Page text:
Semen is a bodily fluid that is secreted by the gonads of male animals. It contains spermatozoa and fructose and other enzymes that help the sperm to survive and facilitate successful fertilization. During the process of ejaculation, the semen is ejaculated from the seminal vesicle in the pelvis, which is where it is produced.

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Amount of semen per ejaculate

The volume of semen released per ejaculate varies. It is estimated that an average of around 3.4 milliliters (mL) is ejaculated at one time. The amount ejaculated can be as high as 4.99 mL or as low as 2.3 mL.

If there is a prolonged gap between ejaculations, the number of sperm in the semen increases, but there is no overall increase in the semen.

Composition of semen

Semen passes through the ejaculatory ducts and mixes with fluids from the seminal vesicles, the prostate, and the bulbourethral glands. The seminal vesicles produce a viscous, fructose-rich fluid. This forms around 65-70% of the semen base.

The white color of the semen is due to secretion from the prostate glands containing enzymes, citric acid, lipids, and acid phosphatase which, taken together, forms around 25-30% of the semen base. At each ejaculation, around 200-500 million spermatozoa are released by the testes. This forms about 2-5% of the semen composition.

The bulbourethral glands produce a clear secretion that helps in the mobility of the sperm cells in the vagina and cervix. In addition, this clear secretion reduces the thickness of the channel that the sperm cells swim through and adds a cohesive, jelly-like consistency to the semen. The glands’ secretion contributes less than 1% to the overall semen composition.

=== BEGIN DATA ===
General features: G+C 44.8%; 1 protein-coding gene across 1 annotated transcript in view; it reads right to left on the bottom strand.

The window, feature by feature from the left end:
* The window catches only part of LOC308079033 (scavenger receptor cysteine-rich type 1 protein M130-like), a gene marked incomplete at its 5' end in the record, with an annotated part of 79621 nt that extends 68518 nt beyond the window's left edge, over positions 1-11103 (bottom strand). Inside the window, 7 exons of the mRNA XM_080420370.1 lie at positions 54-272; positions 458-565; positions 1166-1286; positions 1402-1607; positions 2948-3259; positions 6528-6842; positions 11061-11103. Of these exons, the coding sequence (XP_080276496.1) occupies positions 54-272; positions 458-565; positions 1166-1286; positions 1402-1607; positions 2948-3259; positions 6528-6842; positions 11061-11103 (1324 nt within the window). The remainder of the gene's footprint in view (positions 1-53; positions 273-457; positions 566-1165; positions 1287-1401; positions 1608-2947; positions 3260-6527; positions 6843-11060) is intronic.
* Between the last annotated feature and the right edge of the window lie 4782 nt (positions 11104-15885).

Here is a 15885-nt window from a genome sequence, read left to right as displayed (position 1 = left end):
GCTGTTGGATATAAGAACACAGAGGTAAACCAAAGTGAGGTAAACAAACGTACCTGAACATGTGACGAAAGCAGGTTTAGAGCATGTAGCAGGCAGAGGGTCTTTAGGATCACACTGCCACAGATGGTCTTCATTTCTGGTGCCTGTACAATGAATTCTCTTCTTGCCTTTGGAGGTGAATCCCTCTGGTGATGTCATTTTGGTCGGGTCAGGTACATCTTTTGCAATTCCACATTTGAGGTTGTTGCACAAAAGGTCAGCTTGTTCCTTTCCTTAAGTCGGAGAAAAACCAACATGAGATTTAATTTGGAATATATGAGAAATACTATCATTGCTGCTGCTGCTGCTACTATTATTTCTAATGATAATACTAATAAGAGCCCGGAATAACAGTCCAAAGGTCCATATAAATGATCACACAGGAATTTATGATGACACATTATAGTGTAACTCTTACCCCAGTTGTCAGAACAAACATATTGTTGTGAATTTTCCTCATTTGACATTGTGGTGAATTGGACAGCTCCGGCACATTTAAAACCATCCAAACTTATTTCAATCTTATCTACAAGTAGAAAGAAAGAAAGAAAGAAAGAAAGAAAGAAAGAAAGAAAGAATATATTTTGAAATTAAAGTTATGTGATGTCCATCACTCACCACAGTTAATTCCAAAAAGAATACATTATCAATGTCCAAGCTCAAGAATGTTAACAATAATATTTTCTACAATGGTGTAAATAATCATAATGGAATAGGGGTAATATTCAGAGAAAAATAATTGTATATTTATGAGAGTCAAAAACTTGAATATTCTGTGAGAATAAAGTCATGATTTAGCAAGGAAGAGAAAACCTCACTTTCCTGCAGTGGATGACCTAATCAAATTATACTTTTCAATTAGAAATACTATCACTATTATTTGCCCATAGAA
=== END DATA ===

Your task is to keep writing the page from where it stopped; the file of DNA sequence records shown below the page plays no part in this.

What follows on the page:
Semen also contains more than 50 different compounds including hormones, endorphins, neurotransmitters, and immunosuppressants. Other substances present in the semen include:

FructoseAscorbic acidZincCholesterolProteinCalciumChlorineCitric acidDNAMagnesiumVitamin B12PhosphorusSodiumPotassiumUric acidLactic acidNitrogenVitamin C

Semen also consists of a variety of proteins that have antimicrobial activity against bacteria, viruses, and fungi.

Possible beneficial effects of consumption of semen

Also present in the semen are mood-enhancing compounds such as cortisol, estrone, oxytocin, thyrotropin-releasing hormone, prolactin, melatonin, and serotonin. For this reason, scientists have begun studying the health benefits of semen intake, both orally and vaginally. Some of the studies into the effects of swallowing semen are described here.

Pregnancy

In a Dutch study of women who engaged in oral sex and swallowed the semen, the researchers found that swallowing semen was associated with a lower risk of preeclampsia. One hypothesis for this is that substances in the semen adapt the mother’s immune system so that it accepts foreign proteins present in sperm, as well as in the placenta and fetus. This maintains the blood pressure at a low level and thereby reduces the preeclampsia risk.

Research has also shown that some women are infertile or miscarry due to the presence of antibodies that destroy the proteins or antigens present in their partner’s semen. Having oral sex and swallowing the semen of the partner may help make the pregnancy safer and more successful as the woman is swallowing her partner's antigens.